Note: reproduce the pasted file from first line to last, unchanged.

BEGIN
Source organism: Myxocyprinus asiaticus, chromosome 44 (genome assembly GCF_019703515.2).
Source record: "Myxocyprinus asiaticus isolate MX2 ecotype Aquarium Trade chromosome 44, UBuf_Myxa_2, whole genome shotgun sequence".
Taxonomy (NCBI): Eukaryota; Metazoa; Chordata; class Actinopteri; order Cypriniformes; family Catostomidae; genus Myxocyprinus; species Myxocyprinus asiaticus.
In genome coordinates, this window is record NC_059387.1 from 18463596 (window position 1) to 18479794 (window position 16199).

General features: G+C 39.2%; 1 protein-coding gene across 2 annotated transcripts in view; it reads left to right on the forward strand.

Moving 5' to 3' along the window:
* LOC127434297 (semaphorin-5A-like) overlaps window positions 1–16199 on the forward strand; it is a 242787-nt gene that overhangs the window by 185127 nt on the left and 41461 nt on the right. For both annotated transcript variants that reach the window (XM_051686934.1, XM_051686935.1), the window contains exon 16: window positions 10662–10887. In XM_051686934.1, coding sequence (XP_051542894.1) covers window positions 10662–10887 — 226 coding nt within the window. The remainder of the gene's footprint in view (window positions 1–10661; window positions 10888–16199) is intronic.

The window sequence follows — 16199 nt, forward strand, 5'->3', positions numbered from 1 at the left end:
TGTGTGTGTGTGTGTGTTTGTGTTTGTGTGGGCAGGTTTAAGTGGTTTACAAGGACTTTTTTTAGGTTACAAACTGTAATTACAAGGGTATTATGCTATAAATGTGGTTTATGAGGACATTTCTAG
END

Source organism: Myxocyprinus asiaticus, chromosome 44 (genome assembly GCF_019703515.2).
Source record: "Myxocyprinus asiaticus isolate MX2 ecotype Aquarium Trade chromosome 44, UBuf_Myxa_2, whole genome shotgun sequence".
Taxonomy (NCBI): Eukaryota; Metazoa; Chordata; class Actinopteri; order Cypriniformes; family Catostomidae; genus Myxocyprinus; species Myxocyprinus asiaticus.
In genome coordinates, this window is record NC_059387.1 from 18463596 (window position 1) to 18479794 (window position 16199).

General features: G+C 39.2%; 1 protein-coding gene across 2 annotated transcripts in view; it reads left to right on the forward strand.

Moving 5' to 3' along the window:
* LOC127434297 (semaphorin-5A-like) overlaps window positions 1–16199 on the forward strand; it is a 242787-nt gene that overhangs the window by 185127 nt on the left and 41461 nt on the right. For both annotated transcript variants that reach the window (XM_051686934.1, XM_051686935.1), the window contains exon 16: window positions 10662–10887. In XM_051686934.1, coding sequence (XP_051542894.1) covers window positions 10662–10887 — 226 coding nt within the window. The remainder of the gene's footprint in view (window positions 1–10661; window positions 10888–16199) is intronic.

The window sequence follows — 16199 nt, forward strand, 5'->3', positions numbered from 1 at the left end:
TGTGTGTGTGTGTGTGTTTGTGTTTGTGTGGGCAGGTTTAAGTGGTTTACAAGGACTTTTTTTAGGTTACAAACTGTAATTACAAGGGTATTATGCTATAAATGTGGTTTATGAGGACATTTCTAG